Washington A third of the American public believes U.S. forces found weapons of mass destruction in Iraq, according to a recent poll. And 22 percent said Iraq actually used chemical or biological weapons.
Before the war, half of those polled in a survey said Iraqis were among the 19 hijackers on Sept. 11, 2001.
But such weapons have not been found in Iraq, and were never used. Most of the Sept. 11 hijackers were from Saudi Arabia. None were Iraqis.
How could so many people be so wrong about life-and-death information that has dominated news coverage for almost two years?
These poll results startled the pollsters who conducted and analyzed the surveys.
"It's a striking finding," said Steve Kull, director of the Program on International Policy Attitudes at the University of Maryland, which asked the weapons questions during a May 14-18 poll of 1,256 respondents.
He added, "Given the intensive news coverage and high levels of public attention, this level of misinformation suggests some Americans may be avoiding having an experience of cognitive dissonance."
That is, having their beliefs conflict with the facts.
Kull added that the poll's data showed that the mistaken belief that weapons of mass destruction had been found "is substantially greater among those who favored the war."
Pollsters and political analysts see several reasons for the gaps between facts and beliefs: the public's short attention span on foreign news, fragmentary or conflicting media reports that lacked depth or skepticism, and White House efforts to sell war by oversimplifying the threat.
"Most people get little whiffs and fragments of news, not in any organized way," said Thomas Mann, a scholar at the Brookings Institution, a centrist-liberal think tank. "And there have been a lot of conflicting reports on the weapons."
Before the war, the U.S. media often reported as fact the assertions by the Bush administration that Iraq possessed large stockpiles of illegal weapons. CBS News in December reported how Bush officials were "threatening war against Iraq and its weapons of mass destruction."
During and after the war, reports of weapons discoveries were often trumpeted on front pages, while follow-up stories debunking the "smoking gun" reports received less attention.
"There were so many reports and claims before the war, it was easy to be confused," said Larry Hugick, chairman of Princeton Survey Research Associates. "But people expected the worst from (Iraqi President) Saddam Hussein and made connections based on the administration's policy."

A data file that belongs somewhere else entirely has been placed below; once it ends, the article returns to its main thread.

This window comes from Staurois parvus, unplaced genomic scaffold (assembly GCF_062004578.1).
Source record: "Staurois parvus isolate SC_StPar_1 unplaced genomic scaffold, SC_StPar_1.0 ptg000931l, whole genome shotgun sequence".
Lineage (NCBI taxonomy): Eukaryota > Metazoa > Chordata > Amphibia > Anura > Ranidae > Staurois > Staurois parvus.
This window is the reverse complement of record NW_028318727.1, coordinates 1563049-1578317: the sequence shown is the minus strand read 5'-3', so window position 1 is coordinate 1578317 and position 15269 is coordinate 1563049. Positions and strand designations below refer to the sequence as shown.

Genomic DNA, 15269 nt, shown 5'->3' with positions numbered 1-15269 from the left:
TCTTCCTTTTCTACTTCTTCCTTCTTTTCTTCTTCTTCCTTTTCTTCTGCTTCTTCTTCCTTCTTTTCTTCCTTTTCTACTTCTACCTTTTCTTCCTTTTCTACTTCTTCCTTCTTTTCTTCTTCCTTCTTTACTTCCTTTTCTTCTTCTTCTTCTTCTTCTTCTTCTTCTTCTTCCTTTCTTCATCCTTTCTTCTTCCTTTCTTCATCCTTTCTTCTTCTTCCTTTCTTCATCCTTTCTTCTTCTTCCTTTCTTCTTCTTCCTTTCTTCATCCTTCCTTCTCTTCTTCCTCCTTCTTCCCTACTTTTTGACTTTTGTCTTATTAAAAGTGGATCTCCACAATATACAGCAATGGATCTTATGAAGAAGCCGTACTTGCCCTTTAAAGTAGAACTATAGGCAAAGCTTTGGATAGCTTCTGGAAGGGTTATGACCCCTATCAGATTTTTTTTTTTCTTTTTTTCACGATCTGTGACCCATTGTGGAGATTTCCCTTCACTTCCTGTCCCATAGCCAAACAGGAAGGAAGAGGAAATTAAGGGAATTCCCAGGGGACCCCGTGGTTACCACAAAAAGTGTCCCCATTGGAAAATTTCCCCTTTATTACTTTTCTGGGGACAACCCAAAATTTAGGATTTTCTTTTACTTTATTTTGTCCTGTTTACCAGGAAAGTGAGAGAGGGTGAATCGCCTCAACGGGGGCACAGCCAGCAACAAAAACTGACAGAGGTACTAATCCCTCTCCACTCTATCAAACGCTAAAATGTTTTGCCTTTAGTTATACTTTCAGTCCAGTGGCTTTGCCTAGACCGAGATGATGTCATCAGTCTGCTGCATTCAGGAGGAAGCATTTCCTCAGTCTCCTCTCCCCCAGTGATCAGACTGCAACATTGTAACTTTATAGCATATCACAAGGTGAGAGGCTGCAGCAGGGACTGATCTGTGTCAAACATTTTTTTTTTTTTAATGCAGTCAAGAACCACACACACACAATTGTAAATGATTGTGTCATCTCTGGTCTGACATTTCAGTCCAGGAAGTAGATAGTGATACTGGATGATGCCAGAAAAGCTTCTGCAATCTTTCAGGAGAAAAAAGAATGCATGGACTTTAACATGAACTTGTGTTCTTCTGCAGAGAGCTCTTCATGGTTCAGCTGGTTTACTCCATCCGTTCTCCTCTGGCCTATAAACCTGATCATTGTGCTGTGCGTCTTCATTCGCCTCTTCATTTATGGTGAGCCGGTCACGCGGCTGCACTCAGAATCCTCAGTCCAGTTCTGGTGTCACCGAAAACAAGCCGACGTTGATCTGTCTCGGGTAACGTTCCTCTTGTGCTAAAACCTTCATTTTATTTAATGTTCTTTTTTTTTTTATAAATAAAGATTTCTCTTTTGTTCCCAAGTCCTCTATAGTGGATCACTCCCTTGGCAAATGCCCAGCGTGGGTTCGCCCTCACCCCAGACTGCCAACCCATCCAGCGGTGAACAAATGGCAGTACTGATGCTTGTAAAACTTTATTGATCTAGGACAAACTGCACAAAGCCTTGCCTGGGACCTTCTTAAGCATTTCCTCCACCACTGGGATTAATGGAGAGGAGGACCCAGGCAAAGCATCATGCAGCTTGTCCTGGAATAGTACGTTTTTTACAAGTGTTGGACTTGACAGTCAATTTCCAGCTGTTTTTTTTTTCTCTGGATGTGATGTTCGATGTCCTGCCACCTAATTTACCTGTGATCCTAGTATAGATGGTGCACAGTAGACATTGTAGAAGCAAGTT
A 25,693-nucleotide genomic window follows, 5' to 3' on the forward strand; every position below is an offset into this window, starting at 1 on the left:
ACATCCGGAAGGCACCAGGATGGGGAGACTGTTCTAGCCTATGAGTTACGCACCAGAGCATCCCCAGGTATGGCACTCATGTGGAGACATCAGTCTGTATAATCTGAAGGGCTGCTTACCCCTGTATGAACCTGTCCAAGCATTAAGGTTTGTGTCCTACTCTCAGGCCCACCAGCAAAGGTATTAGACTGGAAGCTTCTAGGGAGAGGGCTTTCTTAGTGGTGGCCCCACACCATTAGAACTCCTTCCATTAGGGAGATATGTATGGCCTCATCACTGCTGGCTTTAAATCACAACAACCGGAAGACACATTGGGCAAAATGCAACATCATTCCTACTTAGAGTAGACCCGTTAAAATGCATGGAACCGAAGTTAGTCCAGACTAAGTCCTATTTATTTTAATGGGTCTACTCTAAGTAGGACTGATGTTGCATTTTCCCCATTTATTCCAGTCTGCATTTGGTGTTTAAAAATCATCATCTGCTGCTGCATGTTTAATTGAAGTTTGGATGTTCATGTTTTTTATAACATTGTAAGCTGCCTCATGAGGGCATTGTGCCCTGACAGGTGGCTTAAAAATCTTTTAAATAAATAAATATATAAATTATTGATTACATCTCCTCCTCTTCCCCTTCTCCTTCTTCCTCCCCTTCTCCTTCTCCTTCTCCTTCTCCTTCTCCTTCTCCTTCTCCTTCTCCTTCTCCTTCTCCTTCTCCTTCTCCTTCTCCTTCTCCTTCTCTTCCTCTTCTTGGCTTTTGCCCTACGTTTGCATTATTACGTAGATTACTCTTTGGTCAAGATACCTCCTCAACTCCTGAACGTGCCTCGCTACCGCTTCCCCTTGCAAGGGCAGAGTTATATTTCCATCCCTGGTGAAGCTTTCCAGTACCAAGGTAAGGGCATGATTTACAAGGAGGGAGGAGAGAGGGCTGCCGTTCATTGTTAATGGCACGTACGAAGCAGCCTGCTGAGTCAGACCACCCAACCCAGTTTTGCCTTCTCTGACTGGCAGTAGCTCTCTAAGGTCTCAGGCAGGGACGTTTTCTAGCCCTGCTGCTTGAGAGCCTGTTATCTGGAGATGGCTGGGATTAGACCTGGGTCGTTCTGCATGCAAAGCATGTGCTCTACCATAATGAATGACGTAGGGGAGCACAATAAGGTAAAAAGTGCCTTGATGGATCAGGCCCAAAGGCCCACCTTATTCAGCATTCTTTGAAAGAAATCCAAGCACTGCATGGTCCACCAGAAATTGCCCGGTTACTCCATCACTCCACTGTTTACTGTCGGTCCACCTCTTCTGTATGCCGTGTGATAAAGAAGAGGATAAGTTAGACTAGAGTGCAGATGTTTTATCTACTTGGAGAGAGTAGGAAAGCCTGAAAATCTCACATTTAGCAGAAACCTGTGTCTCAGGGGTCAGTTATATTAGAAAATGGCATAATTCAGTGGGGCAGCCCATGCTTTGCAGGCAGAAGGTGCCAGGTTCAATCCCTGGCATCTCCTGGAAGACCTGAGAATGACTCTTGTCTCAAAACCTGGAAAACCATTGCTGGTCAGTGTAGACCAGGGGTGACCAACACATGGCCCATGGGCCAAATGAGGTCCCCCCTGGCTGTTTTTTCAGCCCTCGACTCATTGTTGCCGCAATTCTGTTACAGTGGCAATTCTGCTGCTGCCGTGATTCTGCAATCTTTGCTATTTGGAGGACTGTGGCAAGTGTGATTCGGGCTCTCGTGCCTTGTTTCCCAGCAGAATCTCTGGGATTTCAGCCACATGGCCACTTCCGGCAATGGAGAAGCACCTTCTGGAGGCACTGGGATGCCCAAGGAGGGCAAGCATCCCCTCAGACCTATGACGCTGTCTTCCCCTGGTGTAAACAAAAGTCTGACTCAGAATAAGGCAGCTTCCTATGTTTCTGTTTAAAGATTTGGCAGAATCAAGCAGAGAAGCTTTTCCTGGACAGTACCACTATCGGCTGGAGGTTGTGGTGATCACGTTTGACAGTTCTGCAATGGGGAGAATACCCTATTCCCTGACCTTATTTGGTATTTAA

Bush has described the pre-emptive attack on Iraq as "one victory in the war on terror that began Sept. 11." Bush officials also claim that Iraq sheltered and helped al-Qaida operatives.
"The public is susceptible to manipulation, and if they hear officials saying there is a strong connection between Iraq and al-Qaida terrorists, then they think there must be a connection," Mann said.
"Tapping into the feelings and fears after Sept. 11 is a way to sell a policy," he added.
While Bush critics see an effort to mislead the public, some analysts say Bush has been following a long presidential history of framing a foreign crisis for maximum domestic benefit.
"I'm not going to defend the president, but a policy of pre-emptive attacks sure looks better after this country has been hit hard," said Sam Popkin, a polling expert at the University of California at San Diego who has advised Democratic candidates.
Polls show strong support for Bush and the war, although 40 percent in the May survey found U.S. officials were "misleading" in some of their justifications for war. A majority, 55 percent, said they were not misleading.
"People supported the war for national security reasons and that shifted to humanitarian reasons when they saw evidence of Saddam's atrocities," said Republican strategist Frank Luntz. "There's an assumption these weapons will be found because this guy was doing so many bad things."
Several analysts said they are troubled by the lack of knowledge about the Sept. 11 hijackers, shown in the January survey conducted for Knight Ridder papers.
Only 17 percent correctly said that none of the hijackers were Iraqi.
"That really bothers me because it shows a lack of understanding about other countries . . . that maybe many Americans don't know one Arab from another," Popkin said.
The survey for Knight Ridder by Princeton Survey Research Associates questioned 1,204 American adults between Jan. 3 and 6 and has a margin of error of plus or minus three percentage points.
Hugick said his analysis shows those who are misinformed are not necessarily those who have less education.
"I think a lot of people are just confused about the threats out there," he said.